In the beginning of the book called The Sunflower, Simon tells this story which takes place in the Holocaust.  The story starts when he is in a labor camp.  Soldiers who died got sunflowers planted on their graves, but the dead Jews just got piled in heaps.  Simon is jealous because he thinks that he will not be remembered when he dies.  On duty one day he is pulled into a hospital by a nurse.  Inside is a German man named Karl covered in bandages with holes only for his nose, ears and mouth.  Then Karl tells him a story of when he was a Nazi soldier and how he killed a helpless innocent Jewish family while burning down the house they were locked in.  He had killed many Jews but only told Simon about this particular encounter.  Karl was later shot in battle and brought to the hospital; to wait for the impending death he knew was coming.  Then he asked the nurse to get him a Jew and bring them to him.  After telling him his life story he asks Simon for forgiveness sounding sincerely repentant.  Karl is truly haunted by his sins.

After hearing his story Simon walks out of the room silently without saying a word.  The next day Karl dies and leaves Simon all of his possessions (which is not much), but Simon refused to take them.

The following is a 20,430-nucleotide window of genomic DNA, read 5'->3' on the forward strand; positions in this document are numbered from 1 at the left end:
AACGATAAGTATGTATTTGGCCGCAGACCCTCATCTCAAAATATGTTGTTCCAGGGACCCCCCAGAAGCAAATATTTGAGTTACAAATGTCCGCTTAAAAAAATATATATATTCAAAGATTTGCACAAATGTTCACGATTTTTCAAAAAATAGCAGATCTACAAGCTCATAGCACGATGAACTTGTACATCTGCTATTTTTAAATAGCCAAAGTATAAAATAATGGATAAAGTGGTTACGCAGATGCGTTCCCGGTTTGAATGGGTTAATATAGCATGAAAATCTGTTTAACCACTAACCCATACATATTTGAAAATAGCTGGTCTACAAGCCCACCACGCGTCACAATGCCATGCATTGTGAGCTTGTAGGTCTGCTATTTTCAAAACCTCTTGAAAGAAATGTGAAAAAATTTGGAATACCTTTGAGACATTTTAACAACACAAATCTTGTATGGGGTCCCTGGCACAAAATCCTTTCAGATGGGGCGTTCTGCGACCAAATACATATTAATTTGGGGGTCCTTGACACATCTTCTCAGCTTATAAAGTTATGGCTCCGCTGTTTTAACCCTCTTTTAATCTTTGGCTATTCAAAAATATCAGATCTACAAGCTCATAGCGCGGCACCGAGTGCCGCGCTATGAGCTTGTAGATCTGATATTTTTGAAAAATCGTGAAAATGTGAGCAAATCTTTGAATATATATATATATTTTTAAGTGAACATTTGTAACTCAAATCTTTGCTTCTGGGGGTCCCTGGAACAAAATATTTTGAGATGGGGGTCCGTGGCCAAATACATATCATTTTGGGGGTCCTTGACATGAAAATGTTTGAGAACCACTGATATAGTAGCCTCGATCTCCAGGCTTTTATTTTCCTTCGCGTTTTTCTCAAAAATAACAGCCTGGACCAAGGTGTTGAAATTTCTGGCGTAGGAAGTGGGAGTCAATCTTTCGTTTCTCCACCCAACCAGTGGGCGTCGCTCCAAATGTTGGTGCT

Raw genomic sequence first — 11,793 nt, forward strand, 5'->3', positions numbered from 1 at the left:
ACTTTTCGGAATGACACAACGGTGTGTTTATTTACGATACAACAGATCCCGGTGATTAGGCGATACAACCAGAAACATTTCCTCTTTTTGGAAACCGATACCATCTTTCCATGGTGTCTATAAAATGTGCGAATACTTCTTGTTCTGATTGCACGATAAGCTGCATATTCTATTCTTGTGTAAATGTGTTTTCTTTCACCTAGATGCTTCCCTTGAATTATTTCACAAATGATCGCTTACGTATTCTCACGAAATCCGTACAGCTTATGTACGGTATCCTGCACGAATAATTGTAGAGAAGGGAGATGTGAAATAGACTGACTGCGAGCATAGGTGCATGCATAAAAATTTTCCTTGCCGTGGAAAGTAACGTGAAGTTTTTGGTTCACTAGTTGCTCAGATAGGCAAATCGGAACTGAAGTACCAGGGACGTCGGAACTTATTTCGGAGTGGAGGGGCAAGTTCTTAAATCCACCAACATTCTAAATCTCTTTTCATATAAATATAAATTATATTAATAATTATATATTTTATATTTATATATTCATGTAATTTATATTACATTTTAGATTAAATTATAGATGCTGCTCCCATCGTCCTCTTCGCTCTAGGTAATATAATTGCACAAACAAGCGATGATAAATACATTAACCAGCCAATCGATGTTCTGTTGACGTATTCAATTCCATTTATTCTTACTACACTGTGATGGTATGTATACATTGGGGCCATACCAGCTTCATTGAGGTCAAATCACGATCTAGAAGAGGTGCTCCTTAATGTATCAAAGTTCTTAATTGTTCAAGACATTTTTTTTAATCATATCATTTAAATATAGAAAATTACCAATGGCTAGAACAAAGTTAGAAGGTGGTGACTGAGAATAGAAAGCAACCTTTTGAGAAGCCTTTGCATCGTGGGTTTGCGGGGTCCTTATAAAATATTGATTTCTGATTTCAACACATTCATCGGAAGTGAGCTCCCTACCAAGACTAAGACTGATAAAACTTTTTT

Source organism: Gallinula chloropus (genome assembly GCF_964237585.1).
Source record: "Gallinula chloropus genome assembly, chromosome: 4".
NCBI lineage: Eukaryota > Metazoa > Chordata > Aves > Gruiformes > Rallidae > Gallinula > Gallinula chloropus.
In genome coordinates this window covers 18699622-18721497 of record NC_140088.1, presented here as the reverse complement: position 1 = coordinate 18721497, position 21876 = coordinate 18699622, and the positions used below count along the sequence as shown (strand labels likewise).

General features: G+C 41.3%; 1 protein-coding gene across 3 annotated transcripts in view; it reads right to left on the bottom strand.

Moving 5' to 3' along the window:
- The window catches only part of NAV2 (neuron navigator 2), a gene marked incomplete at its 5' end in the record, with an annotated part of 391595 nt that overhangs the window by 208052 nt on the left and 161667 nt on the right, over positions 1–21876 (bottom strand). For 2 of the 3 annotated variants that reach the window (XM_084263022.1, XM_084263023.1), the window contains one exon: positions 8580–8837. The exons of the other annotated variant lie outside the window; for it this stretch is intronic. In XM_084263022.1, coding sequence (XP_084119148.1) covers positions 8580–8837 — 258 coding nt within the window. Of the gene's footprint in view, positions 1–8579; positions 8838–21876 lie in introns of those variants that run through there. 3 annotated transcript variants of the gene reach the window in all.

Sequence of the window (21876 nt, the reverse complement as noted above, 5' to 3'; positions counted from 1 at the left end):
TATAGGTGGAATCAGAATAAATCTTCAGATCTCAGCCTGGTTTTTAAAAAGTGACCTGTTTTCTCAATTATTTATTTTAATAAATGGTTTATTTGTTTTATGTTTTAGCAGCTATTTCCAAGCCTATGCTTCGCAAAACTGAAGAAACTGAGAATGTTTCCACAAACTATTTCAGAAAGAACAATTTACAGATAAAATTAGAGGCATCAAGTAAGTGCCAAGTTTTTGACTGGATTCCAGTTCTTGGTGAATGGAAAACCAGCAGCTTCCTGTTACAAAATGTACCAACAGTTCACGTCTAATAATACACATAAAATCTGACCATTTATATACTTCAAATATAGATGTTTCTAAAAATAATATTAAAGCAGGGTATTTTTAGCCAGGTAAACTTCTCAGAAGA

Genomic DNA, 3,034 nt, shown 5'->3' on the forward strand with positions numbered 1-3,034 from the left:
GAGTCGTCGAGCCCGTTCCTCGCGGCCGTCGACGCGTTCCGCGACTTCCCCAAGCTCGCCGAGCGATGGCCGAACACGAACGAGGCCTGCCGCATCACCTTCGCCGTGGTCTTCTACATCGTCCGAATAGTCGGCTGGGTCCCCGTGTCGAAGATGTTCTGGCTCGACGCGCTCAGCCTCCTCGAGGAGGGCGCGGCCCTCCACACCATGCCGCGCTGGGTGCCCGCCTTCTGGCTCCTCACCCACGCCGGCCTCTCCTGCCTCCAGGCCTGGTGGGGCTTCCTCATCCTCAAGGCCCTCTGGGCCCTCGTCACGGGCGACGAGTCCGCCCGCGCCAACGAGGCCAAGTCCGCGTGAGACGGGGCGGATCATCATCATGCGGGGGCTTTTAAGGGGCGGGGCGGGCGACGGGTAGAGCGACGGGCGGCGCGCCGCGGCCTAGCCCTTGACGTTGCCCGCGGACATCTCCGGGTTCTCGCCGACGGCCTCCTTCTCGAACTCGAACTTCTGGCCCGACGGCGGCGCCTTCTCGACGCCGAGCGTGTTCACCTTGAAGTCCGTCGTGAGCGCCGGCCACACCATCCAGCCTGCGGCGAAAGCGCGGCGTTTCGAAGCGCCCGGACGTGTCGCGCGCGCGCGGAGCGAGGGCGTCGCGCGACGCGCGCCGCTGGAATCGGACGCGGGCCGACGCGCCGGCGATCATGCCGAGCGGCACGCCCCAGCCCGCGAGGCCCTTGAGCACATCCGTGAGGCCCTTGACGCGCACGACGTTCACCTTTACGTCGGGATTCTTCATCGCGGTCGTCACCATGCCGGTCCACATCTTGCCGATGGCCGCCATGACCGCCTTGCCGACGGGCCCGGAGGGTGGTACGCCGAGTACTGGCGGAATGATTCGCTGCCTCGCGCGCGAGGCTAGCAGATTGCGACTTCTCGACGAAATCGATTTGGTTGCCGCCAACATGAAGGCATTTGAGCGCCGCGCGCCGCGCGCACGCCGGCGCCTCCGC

When the war was over, Simon couldn’t stop thinking about the dying Nazi and his repentance on his deathbed.  One day Simon found the Nazi’s mother’s house.  She was now a widow living alone with only memories of her family left.  The mother thought her son was an innocent, good, brave child because he had been an altar boy before he joined the Nazi Youth.  She tells Simon her view on Karl’s life.  Simon didn’t tell her what he knew.  He left her like he had left Karl — without saying a word.

Many years later Simon questioned whether he had done the right thing.  He asked many people about his actions.  A few of these people included Jews, Rabbis, a Catholic Cardinal, Christians and even an ex-Nazi!

As I read through the opinions, I noticed that most Jews in the book said Simon did the right thing.  I also noticed that most Christians in the book said the Nazi should have been forgiven on his deathbed.  At first I thought this was because the Jews identified with Simon more and the Christians couldn’t.  Later I realized that their opinions were also based on their religions and cultures.

Judaism teaches that the two things that cannot be forgiven are murder and destroying someone’s reputation because those are two things that cannot be repaired.  Moses Maimonides told that an apology is only sincere if the situation in which the sinner sinned happens again and the sinner doesn’t sin.  During Yom Kippur we are taught that Teshuva or Jewish repentance has four steps.  Step 1 — ask the person you wronged for forgiveness.  Step 2 — ask god for forgiveness.  Step 3 — feel bad, and Step 4 — be in the same situation and don’t sin.